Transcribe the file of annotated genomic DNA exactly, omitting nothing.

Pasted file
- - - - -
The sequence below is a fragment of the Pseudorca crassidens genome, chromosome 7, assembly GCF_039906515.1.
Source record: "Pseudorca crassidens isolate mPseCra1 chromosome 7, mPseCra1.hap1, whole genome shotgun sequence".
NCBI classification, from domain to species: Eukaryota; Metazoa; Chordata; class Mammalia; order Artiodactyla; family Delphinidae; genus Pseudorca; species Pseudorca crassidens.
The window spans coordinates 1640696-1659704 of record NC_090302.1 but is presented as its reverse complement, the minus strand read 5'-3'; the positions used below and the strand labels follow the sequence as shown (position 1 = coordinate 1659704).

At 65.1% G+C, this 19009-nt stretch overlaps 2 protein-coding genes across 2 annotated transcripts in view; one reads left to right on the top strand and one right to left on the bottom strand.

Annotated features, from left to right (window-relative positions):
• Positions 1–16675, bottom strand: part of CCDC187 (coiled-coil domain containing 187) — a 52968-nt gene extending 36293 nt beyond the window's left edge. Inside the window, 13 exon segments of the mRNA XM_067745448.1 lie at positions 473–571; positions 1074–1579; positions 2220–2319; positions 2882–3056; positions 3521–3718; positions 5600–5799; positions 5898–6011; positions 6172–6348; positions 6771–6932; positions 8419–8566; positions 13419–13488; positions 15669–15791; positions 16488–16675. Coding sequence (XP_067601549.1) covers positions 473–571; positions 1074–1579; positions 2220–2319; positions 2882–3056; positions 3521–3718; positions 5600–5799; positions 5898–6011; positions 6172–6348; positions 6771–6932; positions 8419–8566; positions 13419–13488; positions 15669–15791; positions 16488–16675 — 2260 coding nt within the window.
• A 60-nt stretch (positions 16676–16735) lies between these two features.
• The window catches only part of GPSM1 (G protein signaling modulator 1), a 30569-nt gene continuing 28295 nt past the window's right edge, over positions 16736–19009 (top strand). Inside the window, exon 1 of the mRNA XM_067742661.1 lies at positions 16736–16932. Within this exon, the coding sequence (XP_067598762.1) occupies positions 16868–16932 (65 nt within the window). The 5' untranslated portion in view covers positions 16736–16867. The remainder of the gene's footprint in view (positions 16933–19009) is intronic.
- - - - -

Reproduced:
The sequence below is a fragment of the Pseudorca crassidens genome, chromosome 7, assembly GCF_039906515.1.
Source record: "Pseudorca crassidens isolate mPseCra1 chromosome 7, mPseCra1.hap1, whole genome shotgun sequence".
NCBI classification, from domain to species: Eukaryota; Metazoa; Chordata; class Mammalia; order Artiodactyla; family Delphinidae; genus Pseudorca; species Pseudorca crassidens.
The window spans coordinates 1640696-1659704 of record NC_090302.1 but is presented as its reverse complement, the minus strand read 5'-3'; the positions used below and the strand labels follow the sequence as shown (position 1 = coordinate 1659704).

At 65.1% G+C, this 19009-nt stretch overlaps 2 protein-coding genes across 2 annotated transcripts in view; one reads left to right on the top strand and one right to left on the bottom strand.

Annotated features, from left to right (window-relative positions):
• Positions 1–16675, bottom strand: part of CCDC187 (coiled-coil domain containing 187) — a 52968-nt gene extending 36293 nt beyond the window's left edge. Inside the window, 13 exon segments of the mRNA XM_067745448.1 lie at positions 473–571; positions 1074–1579; positions 2220–2319; positions 2882–3056; positions 3521–3718; positions 5600–5799; positions 5898–6011; positions 6172–6348; positions 6771–6932; positions 8419–8566; positions 13419–13488; positions 15669–15791; positions 16488–16675. Coding sequence (XP_067601549.1) covers positions 473–571; positions 1074–1579; positions 2220–2319; positions 2882–3056; positions 3521–3718; positions 5600–5799; positions 5898–6011; positions 6172–6348; positions 6771–6932; positions 8419–8566; positions 13419–13488; positions 15669–15791; positions 16488–16675 — 2260 coding nt within the window.
• A 60-nt stretch (positions 16676–16735) lies between these two features.
• The window catches only part of GPSM1 (G protein signaling modulator 1), a 30569-nt gene continuing 28295 nt past the window's right edge, over positions 16736–19009 (top strand). Inside the window, exon 1 of the mRNA XM_067742661.1 lies at positions 16736–16932. Within this exon, the coding sequence (XP_067598762.1) occupies positions 16868–16932 (65 nt within the window). The 5' untranslated portion in view covers positions 16736–16867. The remainder of the gene's footprint in view (positions 16933–19009) is intronic.